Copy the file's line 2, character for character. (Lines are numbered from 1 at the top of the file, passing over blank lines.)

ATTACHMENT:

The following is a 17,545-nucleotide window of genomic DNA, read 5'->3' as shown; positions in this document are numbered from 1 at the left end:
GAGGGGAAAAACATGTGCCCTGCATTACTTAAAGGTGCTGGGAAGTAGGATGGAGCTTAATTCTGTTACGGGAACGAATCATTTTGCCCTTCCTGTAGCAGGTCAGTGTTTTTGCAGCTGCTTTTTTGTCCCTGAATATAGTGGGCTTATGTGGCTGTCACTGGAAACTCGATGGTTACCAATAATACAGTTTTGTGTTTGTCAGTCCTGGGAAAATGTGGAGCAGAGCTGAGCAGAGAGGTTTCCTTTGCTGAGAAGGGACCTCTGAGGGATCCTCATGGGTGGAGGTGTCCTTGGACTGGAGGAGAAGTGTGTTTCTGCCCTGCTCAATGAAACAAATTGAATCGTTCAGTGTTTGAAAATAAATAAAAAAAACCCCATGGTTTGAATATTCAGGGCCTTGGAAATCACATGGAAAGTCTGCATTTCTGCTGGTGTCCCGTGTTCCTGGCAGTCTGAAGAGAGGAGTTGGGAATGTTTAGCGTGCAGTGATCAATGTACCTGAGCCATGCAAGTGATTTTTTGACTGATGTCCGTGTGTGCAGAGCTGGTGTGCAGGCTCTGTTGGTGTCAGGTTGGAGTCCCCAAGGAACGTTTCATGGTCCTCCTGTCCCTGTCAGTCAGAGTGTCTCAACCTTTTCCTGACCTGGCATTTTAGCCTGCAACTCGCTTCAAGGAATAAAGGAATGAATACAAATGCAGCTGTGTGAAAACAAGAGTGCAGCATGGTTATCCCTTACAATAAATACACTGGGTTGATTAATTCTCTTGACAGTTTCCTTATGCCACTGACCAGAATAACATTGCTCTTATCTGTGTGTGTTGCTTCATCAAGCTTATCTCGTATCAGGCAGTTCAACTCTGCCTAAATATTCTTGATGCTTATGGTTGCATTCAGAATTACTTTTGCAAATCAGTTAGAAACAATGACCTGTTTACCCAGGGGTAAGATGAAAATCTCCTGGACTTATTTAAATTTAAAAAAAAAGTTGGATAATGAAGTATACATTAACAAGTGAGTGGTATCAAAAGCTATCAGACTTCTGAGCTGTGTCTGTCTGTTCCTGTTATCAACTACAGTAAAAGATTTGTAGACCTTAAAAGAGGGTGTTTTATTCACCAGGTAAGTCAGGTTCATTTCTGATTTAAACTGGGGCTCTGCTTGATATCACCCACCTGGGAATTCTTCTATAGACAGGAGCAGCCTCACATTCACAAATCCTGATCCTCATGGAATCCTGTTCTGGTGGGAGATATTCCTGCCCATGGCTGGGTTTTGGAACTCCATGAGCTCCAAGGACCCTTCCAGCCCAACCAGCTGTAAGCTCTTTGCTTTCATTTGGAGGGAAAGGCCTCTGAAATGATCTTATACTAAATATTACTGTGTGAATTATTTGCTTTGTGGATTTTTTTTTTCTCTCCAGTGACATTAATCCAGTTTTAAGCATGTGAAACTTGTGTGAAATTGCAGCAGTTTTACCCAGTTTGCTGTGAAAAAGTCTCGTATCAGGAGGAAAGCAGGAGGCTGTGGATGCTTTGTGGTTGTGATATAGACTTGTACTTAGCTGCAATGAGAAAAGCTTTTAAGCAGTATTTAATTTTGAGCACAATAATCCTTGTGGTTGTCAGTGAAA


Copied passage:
GAGGGGAAAAACATGTGCCCTGCATTACTTAAAGGTGCTGGGAAGTAGGATGGAGCTTAATTCTGTTACGGGAACGAATCATTTTGCCCTTCCTGTAGCAGGTCAGTGTTTTTGCAGCTGCTTTTTTGTCCCTGAATATAGTGGGCTTATGTGGCTGTCACTGGAAACTCGATGGTTACCAATAATACAGTTTTGTGTTTGTCAGTCCTGGGAAAATGTGGAGCAGAGCTGAGCAGAGAGGTTTCCTTTGCTGAGAAGGGACCTCTGAGGGATCCTCATGGGTGGAGGTGTCCTTGGACTGGAGGAGAAGTGTGTTTCTGCCCTGCTCAATGAAACAAATTGAATCGTTCAGTGTTTGAAAATAAATAAAAAAAACCCCATGGTTTGAATATTCAGGGCCTTGGAAATCACATGGAAAGTCTGCATTTCTGCTGGTGTCCCGTGTTCCTGGCAGTCTGAAGAGAGGAGTTGGGAATGTTTAGCGTGCAGTGATCAATGTACCTGAGCCATGCAAGTGATTTTTTGACTGATGTCCGTGTGTGCAGAGCTGGTGTGCAGGCTCTGTTGGTGTCAGGTTGGAGTCCCCAAGGAACGTTTCATGGTCCTCCTGTCCCTGTCAGTCAGAGTGTCTCAACCTTTTCCTGACCTGGCATTTTAGCCTGCAACTCGCTTCAAGGAATAAAGGAATGAATACAAATGCAGCTGTGTGAAAACAAGAGTGCAGCATGGTTATCCCTTACAATAAATACACTGGGTTGATTAATTCTCTTGACAGTTTCCTTATGCCACTGACCAGAATAACATTGCTCTTATCTGTGTGTGTTGCTTCATCAAGCTTATCTCGTATCAGGCAGTTCAACTCTGCCTAAATATTCTTGATGCTTATGGTTGCATTCAGAATTACTTTTGCAAATCAGTTAGAAACAATGACCTGTTTACCCAGGGGTAAGATGAAAATCTCCTGGACTTATTTAAATTTAAAAAAAAAGTTGGATAATGAAGTATACATTAACAAGTGAGTGGTATCAAAAGCTATCAGACTTCTGAGCTGTGTCTGTCTGTTCCTGTTATCAACTACAGTAAAAGATTTGTAGACCTTAAAAGAGGGTGTTTTATTCACCAGGTAAGTCAGGTTCATTTCTGATTTAAACTGGGGCTCTGCTTGATATCACCCACCTGGGAATTCTTCTATAGACAGGAGCAGCCTCACATTCACAAATCCTGATCCTCATGGAATCCTGTTCTGGTGGGAGATATTCCTGCCCATGGCTGGGTTTTGGAACTCCATGAGCTCCAAGGACCCTTCCAGCCCAACCAGCTGTAAGCTCTTTGCTTTCATTTGGAGGGAAAGGCCTCTGAAATGATCTTATACTAAATATTACTGTGTGAATTATTTGCTTTGTGGATTTTTTTTTTCTCTCCAGTGACATTAATCCAGTTTTAAGCATGTGAAACTTGTGTGAAATTGCAGCAGTTTTACCCAGTTTGCTGTGAAAAAGTCTCGTATCAGGAGGAAAGCAGGAGGCTGTGGATGCTTTGTGGTTGTGATATAGACTTGTACTTAGCTGCAATGAGAAAAGCTTTTAAGCAGTATTTAATTTTGAGCACAATAATCCTTGTGGTTGTCAGTGAAA